I really don’t know how often people have asked us what we do with our time. The amount of times we’ve answered the question as as innumerable. Apparently, we suck at answering because it always crops up, sometimes from the same exact parties after a span of several years.
I guess since we’ve arrived safely (and rather noisily if I’m to base this conclusion on the squeaking and cracking of bones that accompanies late-night trips to the bathroom or kitchen, getting up from the floor, and so forth) to what is called “middle age”, people expect the onslaught of everyday life to abate somewhat. We should, by all accounts, be either full-fledged empty-nesters or on the brink of this elevated status. We are not…either full-fledged or on the brink. It ain’t happening. Not no how… People probably have visions of Dada and I starring in some of those commercials where people “get in the mood” while doing dishes or go mountain biking after having their calcium supplements in a lactose-free shake. The idea that we have a youngest child who is, legally and chronologically, an adult gives everyone the impression that, somehow, the Autism Fairy has lifted the spell cast upon our family life and we’ve joined the ranks of “normal” couples.
Our day starts at 5 a.m. Dada crawls out of bed first, and showers. On his way down the stairs, he meets J who has to be fed and dressed by 6:15 at the latest so that he can be on the bus and on his way to school by 6:25 a.m. At 5:45 (a courtesy extended to me by a husband who knows hot-flashes wake me up frequently in seamless unison with a bladder that, after two children and many years, has decided to disrupt my much-needed rest) I join the parade and take over grooming and dressing duties, as well as J’s morning routine of I-love-yous and counting toes and kissing noses. (Hey, you do it your way, I do it mine.)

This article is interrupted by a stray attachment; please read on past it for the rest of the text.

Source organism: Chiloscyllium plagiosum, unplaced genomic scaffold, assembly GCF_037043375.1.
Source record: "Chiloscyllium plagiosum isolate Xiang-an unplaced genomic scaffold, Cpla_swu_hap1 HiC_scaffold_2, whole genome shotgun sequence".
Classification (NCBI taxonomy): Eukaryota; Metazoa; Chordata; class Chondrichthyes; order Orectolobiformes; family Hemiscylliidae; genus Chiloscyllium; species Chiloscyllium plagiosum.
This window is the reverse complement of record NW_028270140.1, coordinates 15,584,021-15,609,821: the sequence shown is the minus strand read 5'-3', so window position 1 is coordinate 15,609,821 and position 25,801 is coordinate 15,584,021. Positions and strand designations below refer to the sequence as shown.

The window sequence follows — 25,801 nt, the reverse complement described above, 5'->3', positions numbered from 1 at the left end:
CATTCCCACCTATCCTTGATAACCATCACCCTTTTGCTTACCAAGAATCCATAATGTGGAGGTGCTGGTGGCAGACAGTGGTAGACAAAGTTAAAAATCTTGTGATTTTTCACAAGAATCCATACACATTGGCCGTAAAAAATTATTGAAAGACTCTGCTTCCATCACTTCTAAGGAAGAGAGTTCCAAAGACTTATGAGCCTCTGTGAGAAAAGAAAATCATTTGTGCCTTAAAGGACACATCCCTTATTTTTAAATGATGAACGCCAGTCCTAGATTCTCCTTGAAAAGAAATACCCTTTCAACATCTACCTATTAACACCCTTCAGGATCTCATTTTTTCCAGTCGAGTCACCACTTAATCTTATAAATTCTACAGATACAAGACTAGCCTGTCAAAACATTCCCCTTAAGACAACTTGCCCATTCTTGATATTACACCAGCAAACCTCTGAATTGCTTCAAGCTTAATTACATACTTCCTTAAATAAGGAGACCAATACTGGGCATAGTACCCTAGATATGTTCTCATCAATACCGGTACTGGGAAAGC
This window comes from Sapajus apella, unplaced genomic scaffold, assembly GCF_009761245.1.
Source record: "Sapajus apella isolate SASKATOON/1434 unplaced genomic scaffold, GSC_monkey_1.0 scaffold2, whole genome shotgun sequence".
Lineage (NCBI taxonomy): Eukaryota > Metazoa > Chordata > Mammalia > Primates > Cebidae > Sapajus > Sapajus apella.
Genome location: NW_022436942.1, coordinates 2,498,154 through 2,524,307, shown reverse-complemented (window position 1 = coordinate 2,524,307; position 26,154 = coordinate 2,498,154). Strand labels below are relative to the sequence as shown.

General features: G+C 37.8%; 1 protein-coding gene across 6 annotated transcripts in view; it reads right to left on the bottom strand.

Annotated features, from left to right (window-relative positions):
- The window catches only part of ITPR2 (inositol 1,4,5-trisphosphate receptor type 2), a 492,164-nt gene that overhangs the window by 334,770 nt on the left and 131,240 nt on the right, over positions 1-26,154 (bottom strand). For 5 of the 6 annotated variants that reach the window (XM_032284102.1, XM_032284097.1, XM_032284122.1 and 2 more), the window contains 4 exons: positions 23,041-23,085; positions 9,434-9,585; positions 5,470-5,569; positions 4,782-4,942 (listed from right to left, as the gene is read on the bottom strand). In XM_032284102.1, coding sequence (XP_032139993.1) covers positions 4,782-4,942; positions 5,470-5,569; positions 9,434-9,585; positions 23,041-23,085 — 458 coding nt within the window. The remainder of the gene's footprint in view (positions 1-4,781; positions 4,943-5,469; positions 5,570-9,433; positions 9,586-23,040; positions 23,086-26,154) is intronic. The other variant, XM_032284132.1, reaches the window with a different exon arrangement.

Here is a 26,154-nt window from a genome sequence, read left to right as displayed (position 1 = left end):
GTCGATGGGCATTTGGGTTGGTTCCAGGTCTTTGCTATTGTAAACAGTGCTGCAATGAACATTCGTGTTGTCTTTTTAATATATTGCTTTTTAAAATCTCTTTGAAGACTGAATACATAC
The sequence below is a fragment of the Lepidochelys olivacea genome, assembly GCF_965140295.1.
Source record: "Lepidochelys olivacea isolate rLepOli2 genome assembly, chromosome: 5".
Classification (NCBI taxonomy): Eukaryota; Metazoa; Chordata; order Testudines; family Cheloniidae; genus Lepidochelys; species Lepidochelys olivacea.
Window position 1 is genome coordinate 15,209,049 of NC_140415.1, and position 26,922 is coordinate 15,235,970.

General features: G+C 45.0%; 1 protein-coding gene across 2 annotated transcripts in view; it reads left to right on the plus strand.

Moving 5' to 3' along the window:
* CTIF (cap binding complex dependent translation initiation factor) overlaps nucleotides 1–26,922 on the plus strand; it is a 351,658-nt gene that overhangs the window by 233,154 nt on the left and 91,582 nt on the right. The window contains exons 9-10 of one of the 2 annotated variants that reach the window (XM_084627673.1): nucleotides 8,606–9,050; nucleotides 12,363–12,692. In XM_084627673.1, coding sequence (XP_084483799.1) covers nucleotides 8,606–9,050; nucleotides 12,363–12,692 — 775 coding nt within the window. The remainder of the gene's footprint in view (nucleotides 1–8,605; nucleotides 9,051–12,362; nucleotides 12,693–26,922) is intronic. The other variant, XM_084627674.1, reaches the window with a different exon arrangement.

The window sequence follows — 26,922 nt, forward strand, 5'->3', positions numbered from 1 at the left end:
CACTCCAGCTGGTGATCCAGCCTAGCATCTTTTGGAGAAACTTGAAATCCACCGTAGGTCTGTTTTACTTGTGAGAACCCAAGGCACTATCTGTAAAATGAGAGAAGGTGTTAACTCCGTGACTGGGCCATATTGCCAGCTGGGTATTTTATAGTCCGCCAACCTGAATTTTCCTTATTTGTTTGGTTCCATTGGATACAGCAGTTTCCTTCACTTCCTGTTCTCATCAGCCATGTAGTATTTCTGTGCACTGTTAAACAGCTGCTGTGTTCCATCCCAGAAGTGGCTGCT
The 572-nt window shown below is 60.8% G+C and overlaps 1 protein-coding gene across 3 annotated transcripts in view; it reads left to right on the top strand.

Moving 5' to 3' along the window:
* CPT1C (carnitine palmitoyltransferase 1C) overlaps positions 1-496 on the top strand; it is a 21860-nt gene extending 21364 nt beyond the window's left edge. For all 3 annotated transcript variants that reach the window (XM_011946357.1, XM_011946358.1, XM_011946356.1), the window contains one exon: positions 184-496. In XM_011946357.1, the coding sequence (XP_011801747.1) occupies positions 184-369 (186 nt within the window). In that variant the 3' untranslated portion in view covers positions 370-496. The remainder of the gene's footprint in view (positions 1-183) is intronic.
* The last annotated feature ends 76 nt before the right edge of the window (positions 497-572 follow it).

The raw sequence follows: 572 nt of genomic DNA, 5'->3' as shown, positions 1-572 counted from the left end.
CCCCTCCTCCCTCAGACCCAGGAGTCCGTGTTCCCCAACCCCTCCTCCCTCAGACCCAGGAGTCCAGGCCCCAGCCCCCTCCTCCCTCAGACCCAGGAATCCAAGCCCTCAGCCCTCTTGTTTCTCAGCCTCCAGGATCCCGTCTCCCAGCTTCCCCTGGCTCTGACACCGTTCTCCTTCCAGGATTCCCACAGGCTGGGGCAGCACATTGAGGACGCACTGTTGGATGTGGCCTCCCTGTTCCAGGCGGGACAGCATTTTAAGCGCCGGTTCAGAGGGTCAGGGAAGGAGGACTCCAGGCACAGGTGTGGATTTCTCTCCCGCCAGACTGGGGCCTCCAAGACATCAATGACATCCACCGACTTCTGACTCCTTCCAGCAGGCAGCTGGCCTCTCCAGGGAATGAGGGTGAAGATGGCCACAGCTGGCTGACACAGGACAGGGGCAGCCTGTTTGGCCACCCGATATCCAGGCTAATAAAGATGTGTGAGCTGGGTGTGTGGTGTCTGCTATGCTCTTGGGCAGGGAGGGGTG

By 6:30 I’ve parked myself at the dining table where Dada and I have our coffee. If were actually eating something hot, it’s there…ready to go. At 6:45 Dada heads upstairs to get dressed, and I go to make our bed and finish my to-do list for the day. He doesn’t leave the house without me tying his tie and helping him gather all his things. By this time, TGG is up and about and heading out the door (pretty much in that 22 year-old guy tuck-and-roll fashion.) Everyone is where they’re supposed to be by no later than 7:40…